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Executive Order

CT Executive Order No. 7K (2020)

Notary Law Update: CT Executive Order No. 7K (2020)

State: Connecticut

Summary:

Connecticut Governor Lamont issues a temporary executive order related to the performance of remote online notarial acts in Connecticut.

Signed:  March 23, 2020

Effective:  March 23, 2020

Chapter: N/A

Affects:

All Connecticut Notaries and Commissioners of the Superior Court.

Changes:
  1. Temporarily allows notarial acts to be performed for remotely located individuals for the duration of the public health and civil preparedness emergency unless earlier modified or terminated by the Governor.
  2. Modifies all relevant Connecticut laws and regulations to permit any notarial act that is required under Connecticut law to be performed using an electronic device or process that allows a Notary Public commissioned by the Connecticut Secretary of the State pursuant to section 3-94b of the Connecticut General Statutes or a  Commissioner of the Superior Court as defined by section 51-85 of the Connecticut General Statutes and a remotely located individual to communicate with each other simultaneously by sight and sound ("Communication Technology") if all rules as specified as follows are met.
  3. Requires the person seeking the notarial act ("Signatory") from a Notary Public or Commissioner, if not personally known to the Notary Public or Commissioner, to present satisfactory evidence of identity, as defined by subsection 10 of section 3-94a of the General Statutes, while connected to the Communication Technology, not merely transmit it prior to or after the transaction.
  4. Requires the Communication Technology to be capable of recording the complete notarial act and the recording to be made and retained by the Notary Public or Commissioner for a period of not less than 10 years.
  5. Requires the Signatory to affirmatively represent via the Communication Technology that he or she is physically situated in the State of Connecticut.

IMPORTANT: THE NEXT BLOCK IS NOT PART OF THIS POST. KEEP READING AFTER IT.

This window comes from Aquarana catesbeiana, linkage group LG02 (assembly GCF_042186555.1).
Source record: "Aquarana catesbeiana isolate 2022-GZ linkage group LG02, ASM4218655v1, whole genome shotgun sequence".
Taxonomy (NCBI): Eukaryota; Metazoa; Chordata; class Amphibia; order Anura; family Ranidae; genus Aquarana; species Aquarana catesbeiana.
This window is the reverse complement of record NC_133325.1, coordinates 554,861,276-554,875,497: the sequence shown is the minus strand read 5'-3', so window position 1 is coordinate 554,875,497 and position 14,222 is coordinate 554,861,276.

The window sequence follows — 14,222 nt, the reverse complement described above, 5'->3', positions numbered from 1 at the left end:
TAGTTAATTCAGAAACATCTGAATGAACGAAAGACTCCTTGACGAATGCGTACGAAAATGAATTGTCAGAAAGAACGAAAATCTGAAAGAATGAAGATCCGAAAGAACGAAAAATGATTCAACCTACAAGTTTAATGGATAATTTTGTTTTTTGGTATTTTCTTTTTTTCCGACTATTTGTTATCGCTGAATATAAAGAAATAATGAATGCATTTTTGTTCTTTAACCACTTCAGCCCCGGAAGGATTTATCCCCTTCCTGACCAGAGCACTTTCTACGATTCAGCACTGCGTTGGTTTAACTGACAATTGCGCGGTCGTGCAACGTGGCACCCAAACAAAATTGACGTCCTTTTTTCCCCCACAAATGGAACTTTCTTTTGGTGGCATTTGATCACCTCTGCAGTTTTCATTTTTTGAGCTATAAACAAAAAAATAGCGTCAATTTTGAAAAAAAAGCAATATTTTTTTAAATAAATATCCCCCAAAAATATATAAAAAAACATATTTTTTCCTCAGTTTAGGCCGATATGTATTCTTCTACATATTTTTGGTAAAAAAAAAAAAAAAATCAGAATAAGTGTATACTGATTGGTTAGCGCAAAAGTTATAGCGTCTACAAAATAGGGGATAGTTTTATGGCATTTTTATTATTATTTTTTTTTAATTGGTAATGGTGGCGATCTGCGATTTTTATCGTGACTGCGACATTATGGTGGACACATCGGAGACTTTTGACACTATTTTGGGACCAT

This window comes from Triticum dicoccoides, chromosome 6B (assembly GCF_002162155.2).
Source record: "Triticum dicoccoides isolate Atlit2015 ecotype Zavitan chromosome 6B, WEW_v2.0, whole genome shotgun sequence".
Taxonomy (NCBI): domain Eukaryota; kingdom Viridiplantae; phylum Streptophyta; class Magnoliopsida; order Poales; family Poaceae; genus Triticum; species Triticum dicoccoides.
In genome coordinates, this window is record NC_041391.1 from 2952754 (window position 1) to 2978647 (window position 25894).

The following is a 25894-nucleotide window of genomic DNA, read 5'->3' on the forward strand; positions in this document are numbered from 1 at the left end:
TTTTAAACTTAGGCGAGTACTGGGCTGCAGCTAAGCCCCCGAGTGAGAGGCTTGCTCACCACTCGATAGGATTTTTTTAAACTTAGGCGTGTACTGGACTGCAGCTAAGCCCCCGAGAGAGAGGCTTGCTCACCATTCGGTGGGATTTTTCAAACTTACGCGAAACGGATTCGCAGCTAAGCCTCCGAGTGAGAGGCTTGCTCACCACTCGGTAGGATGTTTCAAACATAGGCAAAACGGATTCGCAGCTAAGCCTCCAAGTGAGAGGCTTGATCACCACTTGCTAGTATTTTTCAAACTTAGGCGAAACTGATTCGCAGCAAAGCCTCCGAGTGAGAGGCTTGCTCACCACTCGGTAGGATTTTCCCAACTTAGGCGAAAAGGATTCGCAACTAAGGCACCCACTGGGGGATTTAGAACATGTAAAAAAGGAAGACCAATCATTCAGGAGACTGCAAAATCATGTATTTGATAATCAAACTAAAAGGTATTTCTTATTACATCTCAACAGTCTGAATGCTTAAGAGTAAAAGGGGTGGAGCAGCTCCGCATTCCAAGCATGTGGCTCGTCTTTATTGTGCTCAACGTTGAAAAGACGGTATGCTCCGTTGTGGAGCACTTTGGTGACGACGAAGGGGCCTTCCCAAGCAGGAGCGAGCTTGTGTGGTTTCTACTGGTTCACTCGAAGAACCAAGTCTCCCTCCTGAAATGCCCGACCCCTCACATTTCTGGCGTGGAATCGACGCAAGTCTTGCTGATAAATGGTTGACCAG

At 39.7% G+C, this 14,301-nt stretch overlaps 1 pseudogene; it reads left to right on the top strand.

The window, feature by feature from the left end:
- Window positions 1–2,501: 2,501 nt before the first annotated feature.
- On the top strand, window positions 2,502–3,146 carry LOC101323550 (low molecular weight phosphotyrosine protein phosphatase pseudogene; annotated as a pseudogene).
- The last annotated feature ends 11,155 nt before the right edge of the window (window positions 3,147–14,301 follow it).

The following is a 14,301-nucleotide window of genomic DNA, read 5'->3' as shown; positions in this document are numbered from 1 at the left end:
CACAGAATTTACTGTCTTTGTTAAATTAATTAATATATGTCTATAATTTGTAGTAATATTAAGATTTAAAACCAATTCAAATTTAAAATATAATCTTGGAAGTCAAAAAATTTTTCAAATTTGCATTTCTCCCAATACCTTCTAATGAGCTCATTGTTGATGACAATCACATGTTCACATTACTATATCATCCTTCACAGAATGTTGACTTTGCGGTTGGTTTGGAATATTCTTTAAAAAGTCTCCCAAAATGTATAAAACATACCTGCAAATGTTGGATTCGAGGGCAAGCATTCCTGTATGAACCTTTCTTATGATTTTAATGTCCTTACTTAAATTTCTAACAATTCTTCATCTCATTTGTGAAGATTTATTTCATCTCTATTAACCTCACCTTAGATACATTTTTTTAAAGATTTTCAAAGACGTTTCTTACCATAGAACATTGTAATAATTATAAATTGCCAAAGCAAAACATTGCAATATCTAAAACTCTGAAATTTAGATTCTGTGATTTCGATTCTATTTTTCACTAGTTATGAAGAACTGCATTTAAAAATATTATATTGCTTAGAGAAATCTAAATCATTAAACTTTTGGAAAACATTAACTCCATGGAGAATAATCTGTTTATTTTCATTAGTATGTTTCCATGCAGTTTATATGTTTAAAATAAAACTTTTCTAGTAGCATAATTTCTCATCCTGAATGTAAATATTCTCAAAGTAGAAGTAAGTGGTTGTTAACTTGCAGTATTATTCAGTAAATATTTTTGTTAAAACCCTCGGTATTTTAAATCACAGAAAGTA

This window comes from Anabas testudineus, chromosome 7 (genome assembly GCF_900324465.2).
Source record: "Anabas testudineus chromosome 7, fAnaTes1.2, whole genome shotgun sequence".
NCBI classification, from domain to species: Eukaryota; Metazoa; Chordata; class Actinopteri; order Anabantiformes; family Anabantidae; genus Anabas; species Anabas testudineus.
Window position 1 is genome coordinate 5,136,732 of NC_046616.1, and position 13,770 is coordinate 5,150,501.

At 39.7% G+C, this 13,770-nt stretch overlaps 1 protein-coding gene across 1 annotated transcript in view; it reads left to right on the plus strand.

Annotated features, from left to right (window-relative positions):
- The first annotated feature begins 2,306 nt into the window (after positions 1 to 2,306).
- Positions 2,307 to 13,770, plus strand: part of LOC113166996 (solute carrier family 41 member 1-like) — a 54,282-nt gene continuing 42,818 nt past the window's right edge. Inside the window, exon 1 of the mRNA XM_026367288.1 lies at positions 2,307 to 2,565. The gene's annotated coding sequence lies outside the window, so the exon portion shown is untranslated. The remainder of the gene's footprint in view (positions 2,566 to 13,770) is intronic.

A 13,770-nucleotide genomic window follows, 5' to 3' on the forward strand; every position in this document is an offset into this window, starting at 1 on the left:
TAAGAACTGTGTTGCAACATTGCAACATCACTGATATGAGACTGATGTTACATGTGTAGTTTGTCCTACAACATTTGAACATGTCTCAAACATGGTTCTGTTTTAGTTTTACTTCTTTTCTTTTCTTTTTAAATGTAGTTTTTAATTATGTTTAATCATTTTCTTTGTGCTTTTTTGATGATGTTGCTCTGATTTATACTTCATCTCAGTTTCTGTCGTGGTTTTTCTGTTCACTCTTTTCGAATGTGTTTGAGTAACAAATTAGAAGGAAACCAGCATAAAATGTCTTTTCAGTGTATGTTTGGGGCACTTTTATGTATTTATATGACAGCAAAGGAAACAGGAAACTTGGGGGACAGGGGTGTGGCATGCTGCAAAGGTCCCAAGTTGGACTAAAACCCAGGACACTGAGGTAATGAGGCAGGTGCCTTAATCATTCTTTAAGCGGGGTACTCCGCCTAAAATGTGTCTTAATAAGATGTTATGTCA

6. Requires the Signatory to transmit by fax or electronic means a legible copy of the signed document directly to the Notary Public or Commissioner on the same date it was executed.
  7. Requires the Notary Public or Commissioner to notarize the transmitted copy of the document and transmit the same back to the Signatory by fax or electronic means;
  8. Authorizes the Notary Public or Commissioner to repeat the notarization of the original signed document as of the date of execution provided the Notary Public or Commissioner receives such original signed document, together with the electronically notarized copy, within thirty days after the date of execution.
  9. Clarifies that only an attorney admitted to practice law in the State of Connecticut and in good standing may remotely administer a self-proving affidavit to a Last Will and Testament pursuant to section 45a-285 of the General Statutes or conduct a real estate closing as required by Public Act 19-88.
Analysis:

In this executive order, the Governor of Connecticut essentially borrows the identical provisions of New York Governor Cuomo's executive order on notarizations performed for remotely located individuals. It is an approach that does not require the use of a remote online notarization platform or electronic documents and signatures. Instead, the paper document is signed, faxed or electronically transmitted to the Notary or Commissioner, who signs and notarizes it on paper and either faxes or sends it back using electronic means. If that version of the document is accepted by the receiving agency, no further steps are necessary. If it is not, the order allows the original signed document to be mailed to the Notary and for the Notary to "repeat" the notarization on the paper document using the date the original notarization using communication technology was performed. While the approach adopted temporarily in New York and Connecticut is a creative means for dealing with the COVID-19 pandemic, the NNA cannot endorse these notarizations because they will lack the robust, two-factor identification protocols almost universally required for remote online notarizations and the documents are not required to be signed and notarized in a remote online notarization platform. These platforms ensure that the documents are signed electronically, are "tamper-evident," and provide an audit trail of all actions taken with respect to the electronic document.

Read the executive order.

Knowledge Center